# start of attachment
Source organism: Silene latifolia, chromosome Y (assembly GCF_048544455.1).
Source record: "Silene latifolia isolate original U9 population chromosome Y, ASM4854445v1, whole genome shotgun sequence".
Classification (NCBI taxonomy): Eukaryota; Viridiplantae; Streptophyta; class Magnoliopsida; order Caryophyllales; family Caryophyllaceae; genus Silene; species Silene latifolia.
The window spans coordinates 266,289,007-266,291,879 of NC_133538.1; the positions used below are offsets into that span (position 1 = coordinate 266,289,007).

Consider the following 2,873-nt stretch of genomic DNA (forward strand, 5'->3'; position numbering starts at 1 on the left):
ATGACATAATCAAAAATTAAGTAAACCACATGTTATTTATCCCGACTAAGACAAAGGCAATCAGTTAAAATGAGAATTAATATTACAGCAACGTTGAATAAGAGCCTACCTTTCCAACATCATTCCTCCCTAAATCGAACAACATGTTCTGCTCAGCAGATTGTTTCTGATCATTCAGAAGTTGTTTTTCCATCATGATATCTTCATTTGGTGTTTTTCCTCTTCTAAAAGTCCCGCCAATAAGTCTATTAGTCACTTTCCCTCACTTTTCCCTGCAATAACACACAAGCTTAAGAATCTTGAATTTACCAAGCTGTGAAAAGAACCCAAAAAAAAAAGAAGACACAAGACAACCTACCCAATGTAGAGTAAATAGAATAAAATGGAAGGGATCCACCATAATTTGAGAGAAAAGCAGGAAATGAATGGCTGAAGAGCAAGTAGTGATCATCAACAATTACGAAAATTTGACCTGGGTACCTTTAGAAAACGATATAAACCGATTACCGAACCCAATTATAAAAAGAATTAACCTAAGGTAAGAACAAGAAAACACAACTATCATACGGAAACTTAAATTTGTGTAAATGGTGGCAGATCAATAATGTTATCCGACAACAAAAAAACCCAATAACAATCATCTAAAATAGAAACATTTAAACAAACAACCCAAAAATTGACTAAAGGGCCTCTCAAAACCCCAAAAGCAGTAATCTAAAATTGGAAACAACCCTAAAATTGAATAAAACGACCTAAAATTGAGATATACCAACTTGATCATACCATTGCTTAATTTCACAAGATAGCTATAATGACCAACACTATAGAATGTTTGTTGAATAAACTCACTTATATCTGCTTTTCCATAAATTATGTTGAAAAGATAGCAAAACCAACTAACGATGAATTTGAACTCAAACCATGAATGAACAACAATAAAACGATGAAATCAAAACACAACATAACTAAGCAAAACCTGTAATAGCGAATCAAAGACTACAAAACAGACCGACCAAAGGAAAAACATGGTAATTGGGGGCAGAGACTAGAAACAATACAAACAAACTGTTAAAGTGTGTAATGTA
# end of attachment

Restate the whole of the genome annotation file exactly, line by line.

Source organism: Silene latifolia, chromosome Y (assembly GCF_048544455.1).
Source record: "Silene latifolia isolate original U9 population chromosome Y, ASM4854445v1, whole genome shotgun sequence".
Classification (NCBI taxonomy): Eukaryota; Viridiplantae; Streptophyta; class Magnoliopsida; order Caryophyllales; family Caryophyllaceae; genus Silene; species Silene latifolia.
The window spans coordinates 266,289,007-266,291,879 of NC_133538.1; the positions used below are offsets into that span (position 1 = coordinate 266,289,007).

Consider the following 2,873-nt stretch of genomic DNA (forward strand, 5'->3'; position numbering starts at 1 on the left):
ATGACATAATCAAAAATTAAGTAAACCACATGTTATTTATCCCGACTAAGACAAAGGCAATCAGTTAAAATGAGAATTAATATTACAGCAACGTTGAATAAGAGCCTACCTTTCCAACATCATTCCTCCCTAAATCGAACAACATGTTCTGCTCAGCAGATTGTTTCTGATCATTCAGAAGTTGTTTTTCCATCATGATATCTTCATTTGGTGTTTTTCCTCTTCTAAAAGTCCCGCCAATAAGTCTATTAGTCACTTTCCCTCACTTTTCCCTGCAATAACACACAAGCTTAAGAATCTTGAATTTACCAAGCTGTGAAAAGAACCCAAAAAAAAAAGAAGACACAAGACAACCTACCCAATGTAGAGTAAATAGAATAAAATGGAAGGGATCCACCATAATTTGAGAGAAAAGCAGGAAATGAATGGCTGAAGAGCAAGTAGTGATCATCAACAATTACGAAAATTTGACCTGGGTACCTTTAGAAAACGATATAAACCGATTACCGAACCCAATTATAAAAAGAATTAACCTAAGGTAAGAACAAGAAAACACAACTATCATACGGAAACTTAAATTTGTGTAAATGGTGGCAGATCAATAATGTTATCCGACAACAAAAAAACCCAATAACAATCATCTAAAATAGAAACATTTAAACAAACAACCCAAAAATTGACTAAAGGGCCTCTCAAAACCCCAAAAGCAGTAATCTAAAATTGGAAACAACCCTAAAATTGAATAAAACGACCTAAAATTGAGATATACCAACTTGATCATACCATTGCTTAATTTCACAAGATAGCTATAATGACCAACACTATAGAATGTTTGTTGAATAAACTCACTTATATCTGCTTTTCCATAAATTATGTTGAAAAGATAGCAAAACCAACTAACGATGAATTTGAACTCAAACCATGAATGAACAACAATAAAACGATGAAATCAAAACACAACATAACTAAGCAAAACCTGTAATAGCGAATCAAAGACTACAAAACAGACCGACCAAAGGAAAAACATGGTAATTGGGGGCAGAGACTAGAAACAATACAAACAAACTGTTAAAGTGTGTAATGTA